Estonia: Erki Nool Was Right

Submitted by ILGA-Europe

Reposted from ERR:

Chairman of the Estonian Writers Union Karl Martin Sinijärv facetiously finds something to agree with in recent gaybashing comments from a prominent retired athlete, but otherwise says such ideas should be consigned to history's dustbin.

In what sense was Erki Nool right? In the sense that it's the God's honest truth: one should eschew the company of practicing homosexuals. A polite person will also avoid the company of practicing heterosexuals. It's always a good policy to wait a little, until the practicing is over.

Another good question is why this same-sex (marriage) topic has to be brought up right around Easter. Because it isn't in fact just a same-sex (marriage) topic, but an elementary and important, universal human topic. The fact that some people are homosexual and some are married isn't even really the point. Even love really isn't the issue here. As I have written before, love, marriage and sexuality are completely different categories - spiritually, legally and physiologically. They may overlap, but not necessarily. It all comes down to people, and people should not be pigeonholed in the legal sense based on inborn qualities. Ethnicity, skin, natural hair color or sexual orientation are not things that a person can control in any way, or which should impact his or her opportunities out in the world of men/women.
Why should legalizing civil partnership between people of the same gender be seen as something to be condemned? Yes, in the current sense, it does mean marriage. But the word "marriage" could be allowed to remain as the word for a relationship between a man and a woman - it has served as that word for so long that there is no point in breaking a habit. If a habit wants to change, it will change itself - a hundred years ago, a marriage outside of church wasn't any kind of marriage at all, but today it is. And thanks to a few decades of diligent P.C. efforts, the word "neeger" in Estonian is beginning to take on a derogatory tone. So it isn't set in stone.
To call according of equal rights to adult citizens a "homoabielu" (gay marriage) based on narrow, sexual criteria is disorienting and discrediting. A same-sex civil partnership that is legally equivalent to marriage could also allow two life-loving widow(er)s to legalize their friendship, and be responsible for each other and their children. You don't have to be gay, you could even be extremely hetero. I wish only for an end to the bizarre situation where a certain legal relationship is permitted only to opposite-sex people. It seemed outrageous when it became permissible to marry someone from a different race or class. Today the congenial Estonian "boheet" (poet-Bohemian) Marko Mägi could, if he wanted and there was mutual consent, marry an aristocratic black Jewish female banker. But not a male banker. It doesn't seem fair somehow.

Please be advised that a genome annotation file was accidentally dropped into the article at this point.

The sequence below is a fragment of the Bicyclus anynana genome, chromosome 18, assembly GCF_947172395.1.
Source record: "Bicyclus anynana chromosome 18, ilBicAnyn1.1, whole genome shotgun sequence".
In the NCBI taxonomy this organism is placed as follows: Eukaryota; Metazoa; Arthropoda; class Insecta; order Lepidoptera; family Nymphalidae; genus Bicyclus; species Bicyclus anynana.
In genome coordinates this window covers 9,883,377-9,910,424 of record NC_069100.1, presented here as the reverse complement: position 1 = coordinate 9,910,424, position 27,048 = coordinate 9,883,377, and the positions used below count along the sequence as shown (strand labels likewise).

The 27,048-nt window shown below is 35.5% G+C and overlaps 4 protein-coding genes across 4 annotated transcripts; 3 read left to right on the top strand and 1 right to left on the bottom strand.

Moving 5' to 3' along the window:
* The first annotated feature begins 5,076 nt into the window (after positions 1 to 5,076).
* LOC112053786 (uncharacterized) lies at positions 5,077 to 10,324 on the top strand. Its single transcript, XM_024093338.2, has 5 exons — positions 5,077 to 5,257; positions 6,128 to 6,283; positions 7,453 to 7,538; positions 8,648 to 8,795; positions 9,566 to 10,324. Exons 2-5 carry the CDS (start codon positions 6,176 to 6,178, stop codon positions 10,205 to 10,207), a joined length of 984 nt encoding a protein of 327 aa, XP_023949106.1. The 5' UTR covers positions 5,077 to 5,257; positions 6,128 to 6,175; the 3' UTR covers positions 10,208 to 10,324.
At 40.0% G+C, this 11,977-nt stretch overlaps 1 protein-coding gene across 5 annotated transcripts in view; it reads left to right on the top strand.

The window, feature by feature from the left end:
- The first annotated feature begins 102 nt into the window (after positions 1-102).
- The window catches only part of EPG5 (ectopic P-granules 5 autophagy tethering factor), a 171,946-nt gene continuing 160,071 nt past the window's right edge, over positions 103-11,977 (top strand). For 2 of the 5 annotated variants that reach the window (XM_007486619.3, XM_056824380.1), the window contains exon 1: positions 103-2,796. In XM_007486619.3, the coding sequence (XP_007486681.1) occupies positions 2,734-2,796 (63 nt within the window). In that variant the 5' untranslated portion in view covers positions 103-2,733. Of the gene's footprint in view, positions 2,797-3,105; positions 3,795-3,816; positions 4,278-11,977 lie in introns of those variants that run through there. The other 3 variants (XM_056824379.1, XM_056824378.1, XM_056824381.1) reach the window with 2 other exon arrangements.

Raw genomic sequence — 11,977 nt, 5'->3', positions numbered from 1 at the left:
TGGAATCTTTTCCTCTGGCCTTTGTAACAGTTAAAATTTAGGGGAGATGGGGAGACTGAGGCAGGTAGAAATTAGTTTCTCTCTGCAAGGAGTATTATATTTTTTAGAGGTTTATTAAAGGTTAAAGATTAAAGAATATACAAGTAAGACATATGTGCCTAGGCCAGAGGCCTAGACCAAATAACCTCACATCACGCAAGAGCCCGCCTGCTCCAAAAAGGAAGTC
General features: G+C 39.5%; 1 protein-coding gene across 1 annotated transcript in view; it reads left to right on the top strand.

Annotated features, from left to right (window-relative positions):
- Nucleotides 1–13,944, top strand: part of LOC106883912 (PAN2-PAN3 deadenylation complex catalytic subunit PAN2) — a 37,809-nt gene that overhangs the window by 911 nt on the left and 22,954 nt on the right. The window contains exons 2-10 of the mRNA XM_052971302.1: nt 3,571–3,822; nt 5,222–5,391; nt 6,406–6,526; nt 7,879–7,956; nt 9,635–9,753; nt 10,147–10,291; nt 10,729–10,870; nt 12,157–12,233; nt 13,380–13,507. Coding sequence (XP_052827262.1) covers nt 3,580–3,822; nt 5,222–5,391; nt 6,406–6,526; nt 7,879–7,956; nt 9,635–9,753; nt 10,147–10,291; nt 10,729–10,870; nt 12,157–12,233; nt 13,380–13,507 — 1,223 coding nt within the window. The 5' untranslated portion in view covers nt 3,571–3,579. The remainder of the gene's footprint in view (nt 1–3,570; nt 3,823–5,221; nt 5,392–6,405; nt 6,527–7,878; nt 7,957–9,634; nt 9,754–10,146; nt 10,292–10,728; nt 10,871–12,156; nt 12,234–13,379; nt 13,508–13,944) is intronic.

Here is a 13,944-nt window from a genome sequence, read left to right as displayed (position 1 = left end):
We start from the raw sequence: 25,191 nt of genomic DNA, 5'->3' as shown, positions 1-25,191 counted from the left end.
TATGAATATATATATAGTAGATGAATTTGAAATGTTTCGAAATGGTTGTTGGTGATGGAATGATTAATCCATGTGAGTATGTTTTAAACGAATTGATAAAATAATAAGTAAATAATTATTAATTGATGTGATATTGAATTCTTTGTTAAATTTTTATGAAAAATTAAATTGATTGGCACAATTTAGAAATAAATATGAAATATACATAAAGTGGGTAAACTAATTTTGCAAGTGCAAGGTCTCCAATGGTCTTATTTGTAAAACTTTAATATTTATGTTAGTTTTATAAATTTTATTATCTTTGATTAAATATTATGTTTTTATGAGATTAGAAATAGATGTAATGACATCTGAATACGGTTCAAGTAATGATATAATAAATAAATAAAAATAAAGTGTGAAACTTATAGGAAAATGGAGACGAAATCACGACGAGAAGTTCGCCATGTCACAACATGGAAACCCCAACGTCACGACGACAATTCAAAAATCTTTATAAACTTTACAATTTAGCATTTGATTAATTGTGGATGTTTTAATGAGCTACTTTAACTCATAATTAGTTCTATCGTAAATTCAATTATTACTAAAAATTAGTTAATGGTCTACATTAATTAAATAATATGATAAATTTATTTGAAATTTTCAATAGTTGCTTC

If we leave aside sexuality, that also obviates the nonsensical arguments that heterosexuality is somehow more natural or normal or right, since it allows people to procreate, or that it is the "way nature intended." Come on now. The point of sexuality is something else. Have you noticed that it is always the enjoyable and sensually delightful things that get made into an arduous and weighty matter, not vice versa. To ordain that there is only one proper way of going about the physical act of love is just about as bright as to argue that the Sun is the one true star, because it produces visible benefits for us, and that all the other celestial bodies are the devil. Yet in our firmament, the Sun is in a clear minority.
Nor does the fact that there is less of something or someone mean that it is less normal. There are fewer people than ants, fewer wise men than fools, and there is less money than we need. Hatred and ignorance are not a wise course of action in any such case. Yet alas, there will always be people who don't get something and are proud of the fact. There are plenty of good names for such people, including four letter ones. But various hedges have been developed against such failures to comprehend - thinking, for example. Arithmetic and philosophy and much more is taught in basic school to develop such powers. Quite a number of things have been discovered by way of thinking, such as the fact that one can suddenly comprehend things that one previously did not. Why not give it a try? It might prove enjoyable.
Comprehension and love are interrelated. And wasn't global poster boy and long-reigning superstar Jesus the one who tried to drive home the importance of love for humankind? We don't have all the historical details on Jesus, though it has been opined that a man of his age, in his epoch and part of the world, would certainly be expected to have married and sired a large family. Nor do we know that much about God, who created man in his own image - just as we don't know whether he constitutes majority or minority at his celestial heights. The fact that there is only one of Him does leave both possibilities open. Oh, sure, it has been impressed upon us for thousands of years that Jesus died for our sins. If that's so, it should logically follow that he was resurrected for our virtues. And that counts for a good bit more. We all understand our mortality, dying is easy, but resurrection and life will take more practice. In any case, I would beseech our learned theologians to also recognize, alongside original sin, original virtue. Put it in its rightful place. Until then, we will try to get by judiciously, fairly, resolutely and in moderation. One way or another, we won't get anywhere without faith, hope and love.

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